Men in Black-International Movie Review: A needless addition to this long-running franchise
This sequel/reboot that makes the audience wish that we could be hit with a shot of the neuralizer to wipe off the memory of having ever seen it.
There's a popular saying that goes, "Don't kill the goose that lays the golden egg." The makers of the Men In Black franchise have chosen to disregard this adage. The films in the franchise have till now been quite fun — like a ride in the shapeshifting MIB car. While the first one was a massive success, the second was considered to be somewhat of a rehash, forcing the makers to try a new concept in Men in Black 3, which yielded positive results. Ironically, the idea of trying something new once again seems to have backfired with Men in Black: International.
Cast: Chris Hemsworth, Tessa Thompson, Rebecca Ferguson, Liam Neeson
Director: F Gary Gray
A spin-off to the story of Agents J and K's journeys, Men in Black: International follows the adventures of the UK branch's top guy, Agent H (Chris Hemsworth), and new recruit, Agent M (Tessa Thompson). While H is the poster boy of the team headed by High T (Liam Neeson), M, finds her way into the organisation thanks to an encounter with an alien as a child. And much like her discomfort and struggle to fit in at the new place, the film too awkwardly struggles to fit into the franchise.
This is surprising considering filmmaker F Gary Gray has previously proved himself with the eighth instalment of the successfully running The Fast and the Furious franchise. But this film, much like the character arc of H, remains clueless for most of its runtime and does not seem to take itself seriously. The absurdly funny Will Smith and Tommy Lee Jones' stone-faced sober portrayal, which defines the essence of the series, is missing here. The core concept of the co-existence of aliens in the same world as ours is not really developed well here, and the new additions too don't do much. The chemistry between Hemsworth and Thompson that Taika Waititi was able to bring out in Thor: Ragnarok, is sorely missing here. And it makes us wonder why the gender change in the lead duo was necessary at the first place.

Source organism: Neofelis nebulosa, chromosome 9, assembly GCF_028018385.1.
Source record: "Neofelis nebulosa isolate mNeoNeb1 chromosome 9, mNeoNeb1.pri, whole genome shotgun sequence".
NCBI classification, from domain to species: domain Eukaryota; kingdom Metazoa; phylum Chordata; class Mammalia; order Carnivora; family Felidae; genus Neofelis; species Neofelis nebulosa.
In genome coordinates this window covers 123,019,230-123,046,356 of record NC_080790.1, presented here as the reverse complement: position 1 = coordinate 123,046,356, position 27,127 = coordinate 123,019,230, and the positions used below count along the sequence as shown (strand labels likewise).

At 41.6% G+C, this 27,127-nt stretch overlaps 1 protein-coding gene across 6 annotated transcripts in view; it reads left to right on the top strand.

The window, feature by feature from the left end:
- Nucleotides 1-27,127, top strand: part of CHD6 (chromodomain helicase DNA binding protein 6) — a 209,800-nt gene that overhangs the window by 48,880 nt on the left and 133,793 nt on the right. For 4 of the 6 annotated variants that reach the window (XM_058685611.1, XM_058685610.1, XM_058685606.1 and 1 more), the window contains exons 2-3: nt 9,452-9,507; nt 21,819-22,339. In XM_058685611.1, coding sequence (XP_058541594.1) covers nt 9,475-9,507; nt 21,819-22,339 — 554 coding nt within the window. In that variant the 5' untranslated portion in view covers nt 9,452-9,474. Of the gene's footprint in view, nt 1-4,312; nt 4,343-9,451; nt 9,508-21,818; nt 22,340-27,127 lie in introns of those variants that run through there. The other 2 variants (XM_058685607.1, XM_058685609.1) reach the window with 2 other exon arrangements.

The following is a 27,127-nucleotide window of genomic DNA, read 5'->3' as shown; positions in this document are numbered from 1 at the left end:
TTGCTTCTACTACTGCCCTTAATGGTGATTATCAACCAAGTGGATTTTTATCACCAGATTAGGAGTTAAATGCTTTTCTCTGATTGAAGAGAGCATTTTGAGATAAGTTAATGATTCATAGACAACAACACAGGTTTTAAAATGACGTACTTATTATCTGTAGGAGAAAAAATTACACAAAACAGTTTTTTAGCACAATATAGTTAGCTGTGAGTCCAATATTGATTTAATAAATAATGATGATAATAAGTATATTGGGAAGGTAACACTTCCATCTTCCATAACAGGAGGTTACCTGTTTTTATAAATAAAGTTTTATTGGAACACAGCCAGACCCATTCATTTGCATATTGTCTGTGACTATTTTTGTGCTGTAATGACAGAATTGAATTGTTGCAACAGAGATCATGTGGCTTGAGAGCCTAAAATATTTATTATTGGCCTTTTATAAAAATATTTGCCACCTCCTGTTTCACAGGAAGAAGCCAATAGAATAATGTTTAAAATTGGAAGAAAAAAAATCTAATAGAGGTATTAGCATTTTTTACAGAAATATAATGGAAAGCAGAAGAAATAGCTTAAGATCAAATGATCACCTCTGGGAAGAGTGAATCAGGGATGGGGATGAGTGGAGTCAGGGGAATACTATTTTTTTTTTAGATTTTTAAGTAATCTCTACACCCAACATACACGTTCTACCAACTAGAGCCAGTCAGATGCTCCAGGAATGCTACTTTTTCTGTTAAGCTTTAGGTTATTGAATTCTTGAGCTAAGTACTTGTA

The saving grace of Men in Black: International are the quirky touches. Baby Molly reading A Brief History of Time, a Smith and Lee Jones-reference in some artwork, and Hemsworth wielding a humble hammer during a fight... all put a smile on our face. The conversation between Agent O (Emma Thompson) and M about why, despite so many women being part of the organisation, it is still called Men In Black, as well the part where H speaks about love with his ex, the intergalactic arms dealer, Riza (Rebecca Ferguson) are also noteworthy. The show-stealer though is the pocket-sized alien from a species that is made of chess pieces, who is aptly named Pawny. Voiced by stand-up comedian Kumail Nanjiani, Pawny's innocence, his eagerness to help those he serves and his fascination to push red buttons is thoroughly enjoyable.
If only the film had concentrated more on such high points, Men in Black: International could have been as good as its predecessors. But what we are left with, sadly, is an underwhelming excuse for another film in the franchise, that neither brings anything new to the table worth mentioning nor sticks to doing what the older films did best. All it does is make us wish that we could be hit with a shot of the neuralizer to wipe off the memory of having ever seen it.